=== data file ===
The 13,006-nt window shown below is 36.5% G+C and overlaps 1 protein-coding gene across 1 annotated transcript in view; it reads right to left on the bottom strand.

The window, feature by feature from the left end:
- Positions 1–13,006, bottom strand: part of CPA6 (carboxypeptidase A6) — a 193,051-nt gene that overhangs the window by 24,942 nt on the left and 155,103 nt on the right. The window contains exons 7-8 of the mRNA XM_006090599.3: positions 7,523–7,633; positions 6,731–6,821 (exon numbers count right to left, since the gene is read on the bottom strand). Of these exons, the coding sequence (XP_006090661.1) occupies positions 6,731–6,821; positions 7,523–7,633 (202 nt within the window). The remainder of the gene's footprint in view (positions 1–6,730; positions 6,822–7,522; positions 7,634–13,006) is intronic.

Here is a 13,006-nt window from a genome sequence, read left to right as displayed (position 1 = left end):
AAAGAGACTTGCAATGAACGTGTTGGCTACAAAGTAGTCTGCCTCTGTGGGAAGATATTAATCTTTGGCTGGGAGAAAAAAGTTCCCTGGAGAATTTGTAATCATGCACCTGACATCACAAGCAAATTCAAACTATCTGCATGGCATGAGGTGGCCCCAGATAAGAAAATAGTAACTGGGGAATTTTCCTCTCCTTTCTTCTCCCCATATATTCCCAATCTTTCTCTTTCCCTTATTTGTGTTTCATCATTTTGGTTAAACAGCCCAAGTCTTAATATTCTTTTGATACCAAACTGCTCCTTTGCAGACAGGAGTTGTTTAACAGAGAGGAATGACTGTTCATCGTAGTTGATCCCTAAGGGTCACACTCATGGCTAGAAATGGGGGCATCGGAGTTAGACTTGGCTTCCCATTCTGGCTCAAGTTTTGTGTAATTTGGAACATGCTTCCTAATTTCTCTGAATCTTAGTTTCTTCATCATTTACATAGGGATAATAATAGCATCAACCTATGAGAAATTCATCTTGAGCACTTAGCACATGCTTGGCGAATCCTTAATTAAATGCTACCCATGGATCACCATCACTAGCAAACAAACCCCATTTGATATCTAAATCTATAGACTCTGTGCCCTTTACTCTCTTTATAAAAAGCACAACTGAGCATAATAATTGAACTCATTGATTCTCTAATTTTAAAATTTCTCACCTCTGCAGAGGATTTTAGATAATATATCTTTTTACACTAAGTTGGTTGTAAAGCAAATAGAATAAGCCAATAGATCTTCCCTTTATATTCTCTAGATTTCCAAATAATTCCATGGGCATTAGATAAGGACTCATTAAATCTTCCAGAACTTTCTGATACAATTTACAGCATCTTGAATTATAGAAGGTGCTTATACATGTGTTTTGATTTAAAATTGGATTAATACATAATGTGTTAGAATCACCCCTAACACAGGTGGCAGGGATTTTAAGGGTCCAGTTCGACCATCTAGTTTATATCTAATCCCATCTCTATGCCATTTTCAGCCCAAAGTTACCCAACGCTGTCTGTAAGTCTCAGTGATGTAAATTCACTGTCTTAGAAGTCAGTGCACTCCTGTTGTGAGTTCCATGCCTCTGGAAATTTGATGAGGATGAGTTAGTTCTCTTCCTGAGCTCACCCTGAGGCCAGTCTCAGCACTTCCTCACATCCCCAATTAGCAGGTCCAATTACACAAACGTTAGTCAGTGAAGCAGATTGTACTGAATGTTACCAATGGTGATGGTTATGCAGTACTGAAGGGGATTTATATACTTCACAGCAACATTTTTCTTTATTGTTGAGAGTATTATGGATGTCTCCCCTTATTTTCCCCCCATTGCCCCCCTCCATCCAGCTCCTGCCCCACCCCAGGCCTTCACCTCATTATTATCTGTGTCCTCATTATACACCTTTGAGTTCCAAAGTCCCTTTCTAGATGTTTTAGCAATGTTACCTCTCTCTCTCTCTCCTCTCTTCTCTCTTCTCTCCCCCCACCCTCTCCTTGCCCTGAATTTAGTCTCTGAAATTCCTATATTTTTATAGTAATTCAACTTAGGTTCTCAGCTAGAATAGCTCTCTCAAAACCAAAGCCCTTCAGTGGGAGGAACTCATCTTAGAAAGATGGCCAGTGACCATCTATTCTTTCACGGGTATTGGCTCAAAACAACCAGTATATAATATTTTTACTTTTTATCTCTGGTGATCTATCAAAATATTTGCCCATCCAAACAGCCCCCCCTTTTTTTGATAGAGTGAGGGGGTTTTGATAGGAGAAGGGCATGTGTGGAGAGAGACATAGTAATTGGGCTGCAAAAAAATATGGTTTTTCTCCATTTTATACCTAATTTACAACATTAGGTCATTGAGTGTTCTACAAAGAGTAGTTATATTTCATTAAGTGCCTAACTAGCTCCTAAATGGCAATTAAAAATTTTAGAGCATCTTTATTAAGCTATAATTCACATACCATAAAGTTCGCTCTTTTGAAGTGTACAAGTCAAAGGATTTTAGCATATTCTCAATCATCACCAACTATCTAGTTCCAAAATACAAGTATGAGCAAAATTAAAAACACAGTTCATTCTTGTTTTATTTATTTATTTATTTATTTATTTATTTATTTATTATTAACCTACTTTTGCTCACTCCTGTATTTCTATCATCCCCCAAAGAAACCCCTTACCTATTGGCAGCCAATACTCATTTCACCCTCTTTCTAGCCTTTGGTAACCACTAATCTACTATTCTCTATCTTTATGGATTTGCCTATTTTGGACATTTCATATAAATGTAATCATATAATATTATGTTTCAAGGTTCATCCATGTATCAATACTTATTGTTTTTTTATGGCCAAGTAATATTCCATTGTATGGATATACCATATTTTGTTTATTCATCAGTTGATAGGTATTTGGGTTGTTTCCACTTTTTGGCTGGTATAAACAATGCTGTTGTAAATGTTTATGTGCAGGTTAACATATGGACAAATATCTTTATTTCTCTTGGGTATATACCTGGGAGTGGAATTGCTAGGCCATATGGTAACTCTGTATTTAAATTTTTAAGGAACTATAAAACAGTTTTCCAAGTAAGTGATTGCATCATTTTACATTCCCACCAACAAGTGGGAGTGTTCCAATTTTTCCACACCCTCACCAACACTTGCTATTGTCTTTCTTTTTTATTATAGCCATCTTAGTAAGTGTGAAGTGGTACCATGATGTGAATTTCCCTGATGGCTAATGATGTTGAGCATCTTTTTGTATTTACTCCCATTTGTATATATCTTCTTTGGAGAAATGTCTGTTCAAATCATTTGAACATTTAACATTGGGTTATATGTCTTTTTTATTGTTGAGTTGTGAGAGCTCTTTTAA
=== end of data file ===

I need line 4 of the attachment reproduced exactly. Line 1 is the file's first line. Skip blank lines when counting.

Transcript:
Here is a 13,006-nt window from a genome sequence, read left to right as displayed (position 1 = left end):